How did I do?
Fortunately, Martin Kushler at the American Council for an Energy Efficient Economy is more mature than I am, and he has a few specific things to say about the Senate's actions on the efficiency portion of the energy legislation the Senate Republicans screwed up last Friday. First of all, he noticed the stealth aspect-
At a time when the prices of all types of energy are soaring, and Michigan citizens are desperate for solutions to help them reduce their energy costs, the Michigan Senate astonishingly voted, on a virtual straight party-line GOP vote, to deprive Michigan citizens of much needed utility energy efficiency programs.
It is significant that this vote, to pass a weak and deceptive substitute bill, was snuck through late on a Friday night.
Yes. It is your first clue that something is dreadfully wrong. The House had held open meetings for months, the Senate Republicans met in secret and told no one of their plans. Interesting that Republicans call for more transparency in government, but have to make their legislation behind closed doors. Why is that?
The House plan is based on the expertise of professionals in the field, was argued over in the light of day by folks on both sides of the issue, and is projected to save Michigan consumers money in the long run.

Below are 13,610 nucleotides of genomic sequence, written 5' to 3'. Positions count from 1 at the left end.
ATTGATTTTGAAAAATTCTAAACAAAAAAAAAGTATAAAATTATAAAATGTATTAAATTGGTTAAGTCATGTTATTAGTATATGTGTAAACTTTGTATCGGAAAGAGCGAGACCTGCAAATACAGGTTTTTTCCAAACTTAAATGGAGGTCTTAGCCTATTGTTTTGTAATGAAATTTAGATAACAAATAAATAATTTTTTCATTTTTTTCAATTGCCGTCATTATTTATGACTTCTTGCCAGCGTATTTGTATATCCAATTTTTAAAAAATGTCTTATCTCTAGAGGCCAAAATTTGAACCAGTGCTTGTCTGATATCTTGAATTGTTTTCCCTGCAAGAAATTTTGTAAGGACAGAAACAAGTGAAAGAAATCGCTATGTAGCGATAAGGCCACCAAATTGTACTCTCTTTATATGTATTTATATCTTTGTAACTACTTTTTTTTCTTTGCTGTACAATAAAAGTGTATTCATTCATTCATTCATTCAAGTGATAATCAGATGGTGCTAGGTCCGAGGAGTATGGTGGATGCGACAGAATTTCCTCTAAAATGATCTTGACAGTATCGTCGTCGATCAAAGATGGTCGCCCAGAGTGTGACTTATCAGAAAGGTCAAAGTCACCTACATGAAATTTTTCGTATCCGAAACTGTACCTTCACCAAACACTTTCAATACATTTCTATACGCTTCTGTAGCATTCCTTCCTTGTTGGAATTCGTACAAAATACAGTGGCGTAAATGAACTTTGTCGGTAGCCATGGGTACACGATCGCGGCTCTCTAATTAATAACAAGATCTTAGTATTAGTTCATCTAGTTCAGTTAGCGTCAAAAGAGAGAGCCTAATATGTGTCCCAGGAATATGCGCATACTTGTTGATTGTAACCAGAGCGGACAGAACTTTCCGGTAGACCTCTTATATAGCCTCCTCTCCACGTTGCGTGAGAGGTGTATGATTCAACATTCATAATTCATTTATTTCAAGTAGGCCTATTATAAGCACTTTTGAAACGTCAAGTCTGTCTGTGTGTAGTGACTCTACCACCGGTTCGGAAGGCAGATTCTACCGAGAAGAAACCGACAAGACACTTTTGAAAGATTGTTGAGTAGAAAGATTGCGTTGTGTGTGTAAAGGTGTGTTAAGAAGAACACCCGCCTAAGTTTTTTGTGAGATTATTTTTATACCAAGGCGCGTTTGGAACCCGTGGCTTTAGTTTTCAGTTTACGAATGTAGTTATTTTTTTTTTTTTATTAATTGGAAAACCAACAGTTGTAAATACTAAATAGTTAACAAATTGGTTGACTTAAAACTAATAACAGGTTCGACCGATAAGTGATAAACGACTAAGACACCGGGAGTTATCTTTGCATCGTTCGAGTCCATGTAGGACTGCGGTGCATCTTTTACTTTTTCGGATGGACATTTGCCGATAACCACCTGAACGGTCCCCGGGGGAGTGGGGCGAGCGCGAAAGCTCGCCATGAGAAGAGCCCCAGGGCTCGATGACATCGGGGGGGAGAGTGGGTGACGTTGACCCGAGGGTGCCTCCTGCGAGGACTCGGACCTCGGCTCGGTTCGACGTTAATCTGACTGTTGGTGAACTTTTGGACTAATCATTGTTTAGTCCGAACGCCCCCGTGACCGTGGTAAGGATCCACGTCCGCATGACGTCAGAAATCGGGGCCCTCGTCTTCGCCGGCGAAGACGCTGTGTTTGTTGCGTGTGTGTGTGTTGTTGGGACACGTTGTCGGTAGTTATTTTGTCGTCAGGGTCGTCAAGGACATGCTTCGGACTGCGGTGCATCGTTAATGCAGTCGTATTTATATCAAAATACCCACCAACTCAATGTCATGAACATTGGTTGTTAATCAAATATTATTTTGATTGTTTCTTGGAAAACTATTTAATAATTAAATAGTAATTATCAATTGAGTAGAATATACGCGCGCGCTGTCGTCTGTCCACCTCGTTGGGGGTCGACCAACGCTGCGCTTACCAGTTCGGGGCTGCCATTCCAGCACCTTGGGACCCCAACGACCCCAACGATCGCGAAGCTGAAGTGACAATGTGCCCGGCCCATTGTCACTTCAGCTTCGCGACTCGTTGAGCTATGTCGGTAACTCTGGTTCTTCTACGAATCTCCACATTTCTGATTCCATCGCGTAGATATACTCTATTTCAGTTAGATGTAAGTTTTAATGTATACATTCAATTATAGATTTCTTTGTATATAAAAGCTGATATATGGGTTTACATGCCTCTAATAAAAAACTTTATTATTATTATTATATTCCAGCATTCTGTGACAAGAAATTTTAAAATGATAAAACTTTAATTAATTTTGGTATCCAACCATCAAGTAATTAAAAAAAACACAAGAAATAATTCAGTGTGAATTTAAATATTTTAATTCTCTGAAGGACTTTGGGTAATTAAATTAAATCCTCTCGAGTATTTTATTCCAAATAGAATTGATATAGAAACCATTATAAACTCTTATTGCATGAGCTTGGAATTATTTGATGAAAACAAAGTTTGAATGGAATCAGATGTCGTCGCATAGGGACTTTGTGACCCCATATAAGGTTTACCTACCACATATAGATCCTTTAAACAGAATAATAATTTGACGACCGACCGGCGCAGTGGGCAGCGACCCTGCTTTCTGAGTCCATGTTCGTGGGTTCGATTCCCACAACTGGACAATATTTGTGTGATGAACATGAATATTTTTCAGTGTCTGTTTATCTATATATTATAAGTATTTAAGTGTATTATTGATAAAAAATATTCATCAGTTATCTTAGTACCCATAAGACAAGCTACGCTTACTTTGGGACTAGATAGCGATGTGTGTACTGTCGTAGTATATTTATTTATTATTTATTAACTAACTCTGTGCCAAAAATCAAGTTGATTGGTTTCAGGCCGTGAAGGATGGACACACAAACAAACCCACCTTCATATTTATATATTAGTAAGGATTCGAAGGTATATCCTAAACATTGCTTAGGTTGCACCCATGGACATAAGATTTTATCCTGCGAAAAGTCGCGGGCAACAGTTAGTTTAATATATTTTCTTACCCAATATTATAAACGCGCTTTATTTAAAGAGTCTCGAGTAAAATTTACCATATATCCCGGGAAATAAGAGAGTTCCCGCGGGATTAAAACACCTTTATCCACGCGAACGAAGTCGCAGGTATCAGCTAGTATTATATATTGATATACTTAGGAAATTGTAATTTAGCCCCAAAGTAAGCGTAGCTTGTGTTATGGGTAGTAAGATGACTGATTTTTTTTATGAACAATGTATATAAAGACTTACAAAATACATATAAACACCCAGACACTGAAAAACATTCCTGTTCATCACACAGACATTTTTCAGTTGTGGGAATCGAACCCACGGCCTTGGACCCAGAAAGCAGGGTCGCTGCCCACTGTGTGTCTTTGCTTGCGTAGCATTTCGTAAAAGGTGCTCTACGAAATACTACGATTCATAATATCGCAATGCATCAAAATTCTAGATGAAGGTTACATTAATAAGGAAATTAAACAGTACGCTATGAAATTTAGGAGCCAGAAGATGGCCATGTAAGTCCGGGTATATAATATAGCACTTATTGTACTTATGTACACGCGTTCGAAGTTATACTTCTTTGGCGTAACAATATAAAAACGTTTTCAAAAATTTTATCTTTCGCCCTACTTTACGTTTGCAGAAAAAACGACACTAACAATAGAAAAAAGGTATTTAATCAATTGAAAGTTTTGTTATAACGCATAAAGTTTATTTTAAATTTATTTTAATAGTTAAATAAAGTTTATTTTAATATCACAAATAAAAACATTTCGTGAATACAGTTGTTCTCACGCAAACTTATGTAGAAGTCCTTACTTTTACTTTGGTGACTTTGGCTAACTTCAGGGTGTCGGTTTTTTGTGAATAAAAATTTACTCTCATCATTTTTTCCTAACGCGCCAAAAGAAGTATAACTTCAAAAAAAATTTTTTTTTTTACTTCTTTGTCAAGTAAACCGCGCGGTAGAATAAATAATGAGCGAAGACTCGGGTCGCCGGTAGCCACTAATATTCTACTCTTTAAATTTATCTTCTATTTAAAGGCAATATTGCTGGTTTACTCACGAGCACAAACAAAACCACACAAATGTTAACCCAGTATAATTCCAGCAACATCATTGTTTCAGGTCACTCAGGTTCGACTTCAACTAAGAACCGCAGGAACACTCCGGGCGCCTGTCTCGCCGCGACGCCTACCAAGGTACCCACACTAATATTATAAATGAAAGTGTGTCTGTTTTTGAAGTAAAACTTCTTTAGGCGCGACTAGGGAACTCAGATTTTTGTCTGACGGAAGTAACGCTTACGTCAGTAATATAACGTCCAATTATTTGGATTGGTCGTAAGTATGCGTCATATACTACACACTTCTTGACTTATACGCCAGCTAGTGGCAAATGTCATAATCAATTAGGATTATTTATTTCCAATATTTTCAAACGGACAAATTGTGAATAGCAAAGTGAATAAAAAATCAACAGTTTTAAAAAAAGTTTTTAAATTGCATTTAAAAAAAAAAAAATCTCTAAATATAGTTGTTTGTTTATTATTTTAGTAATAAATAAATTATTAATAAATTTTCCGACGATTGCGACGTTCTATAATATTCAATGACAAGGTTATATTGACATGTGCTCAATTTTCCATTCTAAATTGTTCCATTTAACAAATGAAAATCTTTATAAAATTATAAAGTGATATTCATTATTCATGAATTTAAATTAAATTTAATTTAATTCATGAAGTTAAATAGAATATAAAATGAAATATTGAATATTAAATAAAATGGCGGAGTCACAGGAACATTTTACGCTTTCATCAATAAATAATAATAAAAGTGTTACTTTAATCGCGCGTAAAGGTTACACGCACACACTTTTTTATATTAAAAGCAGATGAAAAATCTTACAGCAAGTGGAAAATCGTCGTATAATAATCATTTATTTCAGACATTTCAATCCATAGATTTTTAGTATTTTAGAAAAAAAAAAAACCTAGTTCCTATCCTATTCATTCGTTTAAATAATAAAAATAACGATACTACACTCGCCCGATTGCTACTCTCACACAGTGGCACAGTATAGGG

The House legislation was patterned closely after the Michigan 21st Century Energy Plan produced by the Michigan Public Service Commission in 2007. It showed that requiring energy efficiency programs would avoid the need for two large power plants and save Michigan ratepayers more than $3 billion. That's because energy efficiency programs have already been proven to save electricity for about one-third the cost of building, fueling and operating a new power plant.
And for proof that this is simply partisan games on the part of the Senate? Not only did it pass our House with strong bipartisan support, 81-18, Republicans in other states have had no problem with efficiency legislation, and most go farther than this bill does.
The action to kill the energy efficiency requirements by the Republicans in the Senate is all the more astonishing, because support for energy efficiency in other states has been extremely bipartisan. In just the last two years, Wisconsin, Minnesota, Illinois and Ohio have all passed legislation to require utility energy efficiency programs that are even stronger than those the Michigan House approved. In every one of those cases, the legislative votes have been overwhelmingly bipartisan to near unanimous.
So, it really does come down to obstruction in the Senate after all.
In 2006, Michigan ranked 33rd in efficiency programs. We probably have slid further down the list as more states have passed stronger energy policy/renewable portfolio standards in the past few years. This goes back to the House now - let's hope they hold strong and put those measures back in.
If not, be prepared to pull out your wallet pay a whole lot more for your energy use in the future. And when you do, be sure and remember how the Republicans were more concerned about pleasing the extremists in their party than they were with saving you money, creating jobs, and keeping pace with the rest of the nation.